Engrossed in an American television legal drama recently, my interest in the meticulously crafted plot (a typically slick Michael Connelly tale, since you ask) and the haughty, lawyer-led courtroom machinations, was abruptly halted by the appearance of French words.
One of the characters had begun explaining to would-be jurors the meaning of the legal term 'voir dire'.
Sensing some pending personal 'learnings', as the Americans might say, I immediately reached for the télécommande (remote control) to pause, rewind and then Google search said phrase.
Read more: Five French words that we use in English…and vice versa
Reference to US jury selection
In the context of the scene, the notion of 'voir dire' was referring to jury selection and how the court – or either the prosecution or defence team – appraises an individual's potential suitability to serve without prejudice or bias once they begin hearing evidence.
This is especially relevant if a juror has a criminal record themselves.
Phrase used in UK for evidence admission
In the UK, voir dire is not used with regards to jury selection but rather to decide what kind of evidence – such as police confessions – can or cannot be presented by either side during a criminal trial.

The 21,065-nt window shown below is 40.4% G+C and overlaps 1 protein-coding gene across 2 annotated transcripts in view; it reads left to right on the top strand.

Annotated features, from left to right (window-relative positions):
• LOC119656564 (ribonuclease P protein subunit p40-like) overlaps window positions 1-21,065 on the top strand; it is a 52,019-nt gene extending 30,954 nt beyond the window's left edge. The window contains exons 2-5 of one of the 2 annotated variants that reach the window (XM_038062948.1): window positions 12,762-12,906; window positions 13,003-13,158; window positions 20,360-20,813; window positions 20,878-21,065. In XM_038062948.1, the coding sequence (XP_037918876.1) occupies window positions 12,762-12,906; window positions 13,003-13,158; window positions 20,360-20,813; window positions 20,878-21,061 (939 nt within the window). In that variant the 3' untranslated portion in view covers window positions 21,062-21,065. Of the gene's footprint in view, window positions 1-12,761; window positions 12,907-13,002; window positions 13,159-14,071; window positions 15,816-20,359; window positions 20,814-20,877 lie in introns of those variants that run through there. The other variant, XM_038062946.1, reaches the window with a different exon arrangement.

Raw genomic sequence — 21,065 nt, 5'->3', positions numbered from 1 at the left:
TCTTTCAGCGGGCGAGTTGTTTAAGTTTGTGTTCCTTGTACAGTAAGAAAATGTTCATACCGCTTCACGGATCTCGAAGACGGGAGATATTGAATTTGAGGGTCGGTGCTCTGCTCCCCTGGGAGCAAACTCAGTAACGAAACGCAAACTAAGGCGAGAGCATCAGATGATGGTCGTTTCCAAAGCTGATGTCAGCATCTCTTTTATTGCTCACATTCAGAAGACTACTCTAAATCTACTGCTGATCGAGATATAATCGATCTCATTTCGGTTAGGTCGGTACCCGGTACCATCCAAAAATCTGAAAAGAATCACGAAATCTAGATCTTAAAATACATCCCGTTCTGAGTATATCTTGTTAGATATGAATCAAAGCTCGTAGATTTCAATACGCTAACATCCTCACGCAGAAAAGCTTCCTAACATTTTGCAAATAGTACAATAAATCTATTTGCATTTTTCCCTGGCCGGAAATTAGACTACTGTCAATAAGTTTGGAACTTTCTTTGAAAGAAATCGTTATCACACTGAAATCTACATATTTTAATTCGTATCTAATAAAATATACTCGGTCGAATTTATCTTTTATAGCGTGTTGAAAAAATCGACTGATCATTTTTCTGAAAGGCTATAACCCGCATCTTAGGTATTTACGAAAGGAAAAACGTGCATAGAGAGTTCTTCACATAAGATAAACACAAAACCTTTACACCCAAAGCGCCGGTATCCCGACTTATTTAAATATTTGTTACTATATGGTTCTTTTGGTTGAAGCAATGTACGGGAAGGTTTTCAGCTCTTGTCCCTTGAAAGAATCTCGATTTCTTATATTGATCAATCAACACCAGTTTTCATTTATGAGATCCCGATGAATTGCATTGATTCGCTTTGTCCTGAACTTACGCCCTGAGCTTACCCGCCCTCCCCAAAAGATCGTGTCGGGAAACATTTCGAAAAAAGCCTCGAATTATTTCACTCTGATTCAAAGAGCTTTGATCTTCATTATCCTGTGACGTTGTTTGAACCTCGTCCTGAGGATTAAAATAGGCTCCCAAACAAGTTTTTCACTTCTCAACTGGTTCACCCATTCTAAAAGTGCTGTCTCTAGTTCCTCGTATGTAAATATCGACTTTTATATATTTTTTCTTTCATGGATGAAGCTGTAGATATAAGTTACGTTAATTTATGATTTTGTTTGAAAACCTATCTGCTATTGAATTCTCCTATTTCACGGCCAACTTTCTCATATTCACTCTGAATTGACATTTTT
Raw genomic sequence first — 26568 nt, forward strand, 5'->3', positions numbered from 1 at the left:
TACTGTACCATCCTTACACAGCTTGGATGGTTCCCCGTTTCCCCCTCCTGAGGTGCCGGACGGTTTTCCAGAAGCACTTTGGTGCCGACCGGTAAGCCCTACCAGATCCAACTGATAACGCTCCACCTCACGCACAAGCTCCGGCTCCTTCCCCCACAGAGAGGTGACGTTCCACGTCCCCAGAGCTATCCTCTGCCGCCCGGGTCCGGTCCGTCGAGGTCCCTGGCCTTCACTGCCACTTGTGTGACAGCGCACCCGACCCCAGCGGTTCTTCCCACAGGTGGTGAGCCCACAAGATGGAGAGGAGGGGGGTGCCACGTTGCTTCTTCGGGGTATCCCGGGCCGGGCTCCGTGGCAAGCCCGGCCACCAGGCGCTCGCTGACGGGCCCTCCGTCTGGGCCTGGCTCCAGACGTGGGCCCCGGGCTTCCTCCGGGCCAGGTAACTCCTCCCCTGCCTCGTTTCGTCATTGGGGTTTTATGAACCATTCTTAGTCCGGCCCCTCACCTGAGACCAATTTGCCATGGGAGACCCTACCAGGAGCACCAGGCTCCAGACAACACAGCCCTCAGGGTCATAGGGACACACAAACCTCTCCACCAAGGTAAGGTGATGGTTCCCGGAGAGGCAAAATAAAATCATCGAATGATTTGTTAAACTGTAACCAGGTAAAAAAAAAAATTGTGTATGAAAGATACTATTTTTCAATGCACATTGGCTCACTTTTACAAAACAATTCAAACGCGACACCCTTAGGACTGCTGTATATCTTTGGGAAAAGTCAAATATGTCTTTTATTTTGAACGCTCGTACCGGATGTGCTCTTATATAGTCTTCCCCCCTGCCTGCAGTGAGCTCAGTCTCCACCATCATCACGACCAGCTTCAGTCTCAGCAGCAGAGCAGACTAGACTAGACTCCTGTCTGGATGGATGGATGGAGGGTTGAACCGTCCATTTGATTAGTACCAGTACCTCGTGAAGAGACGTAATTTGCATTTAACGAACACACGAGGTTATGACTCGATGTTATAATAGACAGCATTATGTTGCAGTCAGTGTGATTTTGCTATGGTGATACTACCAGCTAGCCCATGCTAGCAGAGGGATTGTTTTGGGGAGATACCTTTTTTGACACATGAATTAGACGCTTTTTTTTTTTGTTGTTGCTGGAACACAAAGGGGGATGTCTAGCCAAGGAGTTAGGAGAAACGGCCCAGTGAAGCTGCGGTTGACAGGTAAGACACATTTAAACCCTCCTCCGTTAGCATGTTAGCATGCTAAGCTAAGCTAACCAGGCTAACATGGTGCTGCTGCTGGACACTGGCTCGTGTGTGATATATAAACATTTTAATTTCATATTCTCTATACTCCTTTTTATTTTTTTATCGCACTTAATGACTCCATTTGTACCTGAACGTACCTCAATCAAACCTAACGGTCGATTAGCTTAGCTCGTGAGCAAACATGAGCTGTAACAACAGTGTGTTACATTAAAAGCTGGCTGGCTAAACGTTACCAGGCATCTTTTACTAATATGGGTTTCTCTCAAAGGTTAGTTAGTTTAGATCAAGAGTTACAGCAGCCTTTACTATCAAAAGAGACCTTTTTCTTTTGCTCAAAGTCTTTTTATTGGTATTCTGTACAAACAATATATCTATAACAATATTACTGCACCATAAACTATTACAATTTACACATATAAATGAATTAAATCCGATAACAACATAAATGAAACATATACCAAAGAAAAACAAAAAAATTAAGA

Read more: Where can I go to obtain free advice about legal issues in France?
Linguistically, voir dire is something of a ‘false friend’ – we all know that voir means to see, while dire means to say, so one might reasonably presume that voir dire is an obligation to jurors ‘to see, to speak’ or ‘say what you see’ or similar.
But no, the phrase's Anglo-Norman origin points to the voir part of the phrase having stemmed from the Latin verum (truth) and not videre (to see).
So it is actually imploring those sitting in judgement to tell the truth.
As for French legal terms on French dramas, keep an ear out for l'accusé (the accused), complice (accessory), acquitter (to acquit) and poursuivre (to prosecute).
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